First Known Map Devoted to Japan
"Ciampagu [on verso] Iava Majjiore", Bordone, Benedetto
Period: 1528 (circa)
Color: Hand Color
5.8 x 3.4 inches
14.7 x 8.6 cm
This is the earliest known printed map devoted to Japan. The map shows a single island with an east-west orientation and the position of a major city roughly where Kyoto or Osaka is located on the main island of Honshu. Since the map was based solely on the writings of Marco Polo, any approximation to reality is probably coincidence. The map is included in the middle of a page of Italian text. The verso contains an equally important early map of the East Indies showing three islands. This map is again based on the writings of Polo and while it names Java (Iava Majjiore), the location suggests a possible view of Borneo and confusion about the numerous islands of this region. Sondur and Condur, known today as Con Son Island, are the other islands named. On a full sheet of Italian text that measures 8.4 x 11.6".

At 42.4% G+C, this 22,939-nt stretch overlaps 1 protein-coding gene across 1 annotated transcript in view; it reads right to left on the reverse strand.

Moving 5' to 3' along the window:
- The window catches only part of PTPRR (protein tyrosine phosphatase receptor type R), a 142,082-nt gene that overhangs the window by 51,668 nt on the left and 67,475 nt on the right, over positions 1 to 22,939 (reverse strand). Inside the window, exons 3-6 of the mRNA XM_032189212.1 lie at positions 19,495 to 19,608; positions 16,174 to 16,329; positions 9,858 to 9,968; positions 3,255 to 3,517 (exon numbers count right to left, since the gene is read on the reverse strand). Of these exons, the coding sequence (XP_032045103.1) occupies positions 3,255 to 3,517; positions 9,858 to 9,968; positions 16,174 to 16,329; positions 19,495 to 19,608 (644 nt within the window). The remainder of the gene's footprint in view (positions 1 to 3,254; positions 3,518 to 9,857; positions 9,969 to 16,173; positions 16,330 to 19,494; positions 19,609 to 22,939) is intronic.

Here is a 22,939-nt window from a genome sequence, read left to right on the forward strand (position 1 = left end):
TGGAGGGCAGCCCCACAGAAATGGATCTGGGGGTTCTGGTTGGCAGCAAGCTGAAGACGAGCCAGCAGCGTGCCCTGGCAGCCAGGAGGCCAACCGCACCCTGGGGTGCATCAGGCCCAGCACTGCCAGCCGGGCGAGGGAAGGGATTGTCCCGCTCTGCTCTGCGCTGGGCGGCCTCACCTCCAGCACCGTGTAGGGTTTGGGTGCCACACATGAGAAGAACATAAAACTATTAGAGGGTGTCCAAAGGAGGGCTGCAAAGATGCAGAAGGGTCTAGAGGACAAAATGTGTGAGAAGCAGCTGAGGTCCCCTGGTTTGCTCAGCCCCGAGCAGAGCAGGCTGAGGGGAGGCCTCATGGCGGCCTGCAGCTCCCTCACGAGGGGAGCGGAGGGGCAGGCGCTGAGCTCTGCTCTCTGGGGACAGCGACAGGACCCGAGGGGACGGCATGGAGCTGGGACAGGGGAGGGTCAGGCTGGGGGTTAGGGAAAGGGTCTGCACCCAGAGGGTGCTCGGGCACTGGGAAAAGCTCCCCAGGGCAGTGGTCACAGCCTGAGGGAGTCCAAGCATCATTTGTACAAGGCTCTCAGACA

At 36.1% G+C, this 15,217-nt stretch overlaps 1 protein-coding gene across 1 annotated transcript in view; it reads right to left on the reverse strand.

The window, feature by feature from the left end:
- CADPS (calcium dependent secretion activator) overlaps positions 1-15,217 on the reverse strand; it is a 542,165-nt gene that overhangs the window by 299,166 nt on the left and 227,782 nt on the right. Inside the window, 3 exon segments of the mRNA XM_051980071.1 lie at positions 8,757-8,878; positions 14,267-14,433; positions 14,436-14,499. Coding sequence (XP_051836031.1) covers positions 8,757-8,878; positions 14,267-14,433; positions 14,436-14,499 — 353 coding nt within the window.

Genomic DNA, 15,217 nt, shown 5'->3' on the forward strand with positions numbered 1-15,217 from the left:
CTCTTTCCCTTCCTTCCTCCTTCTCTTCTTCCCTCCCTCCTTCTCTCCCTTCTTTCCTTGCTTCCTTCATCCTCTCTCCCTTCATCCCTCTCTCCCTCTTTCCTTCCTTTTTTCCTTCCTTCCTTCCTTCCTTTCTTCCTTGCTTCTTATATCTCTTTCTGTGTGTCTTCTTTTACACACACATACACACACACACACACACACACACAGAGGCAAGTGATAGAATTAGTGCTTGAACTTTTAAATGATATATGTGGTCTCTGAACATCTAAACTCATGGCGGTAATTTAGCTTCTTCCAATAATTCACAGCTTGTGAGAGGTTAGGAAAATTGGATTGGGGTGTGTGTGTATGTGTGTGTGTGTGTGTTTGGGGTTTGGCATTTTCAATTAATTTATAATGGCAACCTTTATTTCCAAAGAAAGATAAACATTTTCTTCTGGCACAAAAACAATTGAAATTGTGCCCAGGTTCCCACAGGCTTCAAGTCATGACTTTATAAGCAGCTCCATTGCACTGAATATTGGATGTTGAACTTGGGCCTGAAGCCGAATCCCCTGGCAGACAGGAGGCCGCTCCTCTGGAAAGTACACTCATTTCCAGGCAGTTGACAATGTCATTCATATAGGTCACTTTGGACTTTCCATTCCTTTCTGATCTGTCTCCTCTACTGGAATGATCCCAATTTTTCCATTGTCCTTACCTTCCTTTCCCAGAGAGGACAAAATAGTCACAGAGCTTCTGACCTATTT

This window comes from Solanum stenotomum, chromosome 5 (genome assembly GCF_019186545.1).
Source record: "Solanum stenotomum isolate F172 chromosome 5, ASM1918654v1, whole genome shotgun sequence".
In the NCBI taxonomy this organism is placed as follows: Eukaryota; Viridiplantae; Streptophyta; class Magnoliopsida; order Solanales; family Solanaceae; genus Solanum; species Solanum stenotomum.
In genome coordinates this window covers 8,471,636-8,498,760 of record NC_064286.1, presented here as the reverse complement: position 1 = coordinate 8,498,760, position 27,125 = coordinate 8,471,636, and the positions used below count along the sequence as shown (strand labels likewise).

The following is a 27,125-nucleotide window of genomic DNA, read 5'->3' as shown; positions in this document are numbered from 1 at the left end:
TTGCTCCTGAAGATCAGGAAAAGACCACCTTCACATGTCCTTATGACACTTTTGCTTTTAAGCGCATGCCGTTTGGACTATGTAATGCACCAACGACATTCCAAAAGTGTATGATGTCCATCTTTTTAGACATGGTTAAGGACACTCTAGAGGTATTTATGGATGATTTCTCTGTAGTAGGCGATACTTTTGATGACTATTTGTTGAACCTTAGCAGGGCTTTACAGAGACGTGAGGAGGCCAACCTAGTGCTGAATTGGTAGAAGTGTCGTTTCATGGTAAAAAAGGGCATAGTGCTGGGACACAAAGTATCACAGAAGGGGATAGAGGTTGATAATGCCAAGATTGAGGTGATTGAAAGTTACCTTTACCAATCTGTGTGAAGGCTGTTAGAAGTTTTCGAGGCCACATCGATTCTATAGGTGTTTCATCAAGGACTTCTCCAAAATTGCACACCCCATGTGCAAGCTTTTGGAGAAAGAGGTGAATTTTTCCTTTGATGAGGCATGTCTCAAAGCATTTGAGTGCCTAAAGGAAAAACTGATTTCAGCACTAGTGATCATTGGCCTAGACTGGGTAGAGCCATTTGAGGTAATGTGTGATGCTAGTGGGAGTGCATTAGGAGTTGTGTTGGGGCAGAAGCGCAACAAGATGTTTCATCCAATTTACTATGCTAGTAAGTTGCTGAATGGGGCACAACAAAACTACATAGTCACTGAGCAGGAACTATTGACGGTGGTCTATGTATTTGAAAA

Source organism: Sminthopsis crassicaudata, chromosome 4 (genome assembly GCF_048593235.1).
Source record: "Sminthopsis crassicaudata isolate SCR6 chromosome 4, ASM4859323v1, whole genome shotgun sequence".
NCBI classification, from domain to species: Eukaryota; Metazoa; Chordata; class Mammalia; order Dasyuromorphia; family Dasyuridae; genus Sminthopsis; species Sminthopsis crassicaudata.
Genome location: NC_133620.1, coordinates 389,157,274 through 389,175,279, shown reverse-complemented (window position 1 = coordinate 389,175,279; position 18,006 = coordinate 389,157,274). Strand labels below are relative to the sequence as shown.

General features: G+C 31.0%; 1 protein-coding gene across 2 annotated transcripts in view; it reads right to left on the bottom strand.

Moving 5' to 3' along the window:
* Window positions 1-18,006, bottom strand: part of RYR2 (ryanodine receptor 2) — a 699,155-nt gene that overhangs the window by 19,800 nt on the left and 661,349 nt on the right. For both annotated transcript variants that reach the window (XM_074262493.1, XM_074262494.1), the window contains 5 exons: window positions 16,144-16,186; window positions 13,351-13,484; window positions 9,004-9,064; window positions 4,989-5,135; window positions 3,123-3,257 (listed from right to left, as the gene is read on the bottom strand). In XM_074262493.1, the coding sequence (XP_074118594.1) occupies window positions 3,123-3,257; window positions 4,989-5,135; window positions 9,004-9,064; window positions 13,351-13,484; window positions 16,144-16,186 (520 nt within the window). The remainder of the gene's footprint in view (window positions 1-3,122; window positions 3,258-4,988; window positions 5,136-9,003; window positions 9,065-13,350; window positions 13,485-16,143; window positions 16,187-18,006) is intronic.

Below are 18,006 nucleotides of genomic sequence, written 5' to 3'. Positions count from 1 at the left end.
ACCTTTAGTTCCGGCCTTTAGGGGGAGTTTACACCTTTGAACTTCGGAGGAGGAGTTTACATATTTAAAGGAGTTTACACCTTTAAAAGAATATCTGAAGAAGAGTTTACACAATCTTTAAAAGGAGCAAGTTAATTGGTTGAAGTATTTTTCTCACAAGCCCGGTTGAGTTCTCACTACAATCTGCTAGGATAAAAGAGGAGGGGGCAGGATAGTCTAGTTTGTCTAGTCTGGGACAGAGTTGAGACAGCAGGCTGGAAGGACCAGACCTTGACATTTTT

Bordone's Isolario was one of the earliest and most important works of its time. It is remarkable for being the first atlas covering the entire world not based on classical geography, but rather on contemporary information. Bordone was an illuminator and wood-engraver working in Venice, when he was given permission by the Senate to print maps of Italy and the world. None of those maps have survived and his only remaining works are the maps from the Isolario (Island Book).
References: Walter #5: Suarez (SEA), pg. 120.
Nice impressions with minor show-through of text on verso. There is light scattered foxing, a few small worm tracks, and a small damp stain, all confined to the blank margins